Racing Family – Change is Always Hard
Iowa karter Jeremiah Davis cherishes a reunion with his PKRA family
About a year and a half ago, I moved to Phoenix from Iowa, just out of school, and in a place where I knew exactly no one. After about a month in the city, bored out of my mind and missing racing – I had sold my dirt racing equipment before I left, thinking I was done racing – I walked into Innovative Karting’s shop one day, and after about five minutes I knew I wasn’t done.
What followed was a year unlike any other in my life. It led to what I got to experience over the November 22-24 weekend at the 4-Cycle Super Showdown at Phoenix Kart Racing Association – but we’ll get to the how and why in a minute.
Up to that point in my racing endeavors, I had only ever raced with my dad and uncle. We raced dirt tracks of northwest Iowa and southeast South Dakota, without really making lasting friends outside of ourselves. The lack of a consistent track to race at and other circumstances prevented that, though there were all kinds of great people and talented racers we got to compete against.
But what I got when I started racing in Phoenix was a racing family.
Now, I realize that may sound cheesy and hokey, but it’s the truth. I was an outsider, someone who’d never raced on asphalt – let alone at PKRA. I didn’t have big money or even a trailer in which to get my kart to the track. But despite all that I was welcomed into the fold at PKRA in the budding World Formula class.
I got to know a group of people who simply loved racing and wanted to do as much of it as possible. I got to know a track that provided a simultaneous experience of difficulty and enjoyment in PKRA – a racetrack which will forever be a favorite, no matter where I race going forward. I got to race against some of the most talented drivers I’ve ever been around, even besting them a time or two.
For most of that, I have Curtis Ruth and everyone involved with Innovative Karting to thank. Curtis and his wife Melissa made me feel at home at their Glendale shop, and gave me an escape from the grind of my job. I can’t tell you how many hours I spent just hanging out there, with the likes of Roger Culver, Rich Cordova, Derek Poirier and Bryan and Gary Quattrocchi.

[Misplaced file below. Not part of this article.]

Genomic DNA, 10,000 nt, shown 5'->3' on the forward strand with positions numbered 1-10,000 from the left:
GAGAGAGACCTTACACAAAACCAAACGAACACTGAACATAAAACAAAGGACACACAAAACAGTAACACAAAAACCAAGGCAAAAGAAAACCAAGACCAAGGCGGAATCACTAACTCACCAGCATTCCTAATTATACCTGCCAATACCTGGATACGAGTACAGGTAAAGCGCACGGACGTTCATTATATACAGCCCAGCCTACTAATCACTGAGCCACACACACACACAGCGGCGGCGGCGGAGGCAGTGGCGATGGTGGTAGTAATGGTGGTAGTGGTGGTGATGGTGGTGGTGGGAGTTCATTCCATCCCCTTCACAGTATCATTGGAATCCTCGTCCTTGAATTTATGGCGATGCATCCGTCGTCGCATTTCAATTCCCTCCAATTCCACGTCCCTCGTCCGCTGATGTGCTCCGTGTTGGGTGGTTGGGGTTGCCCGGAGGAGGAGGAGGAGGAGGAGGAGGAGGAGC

It’s hard to describe what exactly it meant to me to have people accept me – a total stranger – like that. It was the most rewarding and fulfilling racing experience of my life, even though I’m sure Curtis would’ve loved if I spent half as much as I talked while at the shop (kidding, if only a little).
That brings me to the Showdown weekend.
In May of this year, I took a job back home in Iowa. I once again had to sell everything to move, and left all the aforementioned joy I’d found.
But even after I was gone, that racing family stayed in touch. I heard from all of them at some time or another, and was reminded each time that the friends I made weren’t temporary. That was set in stone when I came back to race in the Showdown.
The whole weekend was like stepping right back into where I was when I lived in Phoenix. I got to race in a fantastic event – even getting to race in the rain for the first time ever – and was reminded about what I enjoyed so much when I was racing at PKRA on a weekly basis.
Even with some bad luck and frustrating points during the weekend, at no point was I unaware at how lucky I was to have that chance again. Fun seems like such a plain word to describe it, but that’s exactly what it was: pure, unadulterated fun.
It’s rare to find that, I think. It’s rare to have friends who will find you a kart to drive and help you with whatever you need, no matter what.
This isn’t a sales pitch for Innovative Karting, or a promotion for those of you reading to shop there – though I would encourage it, as Curtis’ advice and products seem to find their way to the front on a consistent basis.
No, it’s a wish. A wish for anyone who is thinking about getting involved in karting to do so, and to jump in with both feet. Curtis and his family aren’t the only kind and generous people in the sport – not by a long shot – and the more people involved, the greater chance for people to have the experience I did.
So yeah, change is hard. I moved across the country twice, and had to give up racing. Or at least I thought I did. But no matter what changes, I know what’s constant: racing, and its ability to bring people together. I love the sport, what it gave me and continues to give me – no matter what’s changing in my life.
It’s out there for you, I promise. Just head to your track and introduce yourself. You just might find your racing family too.
– Jeremiah Davis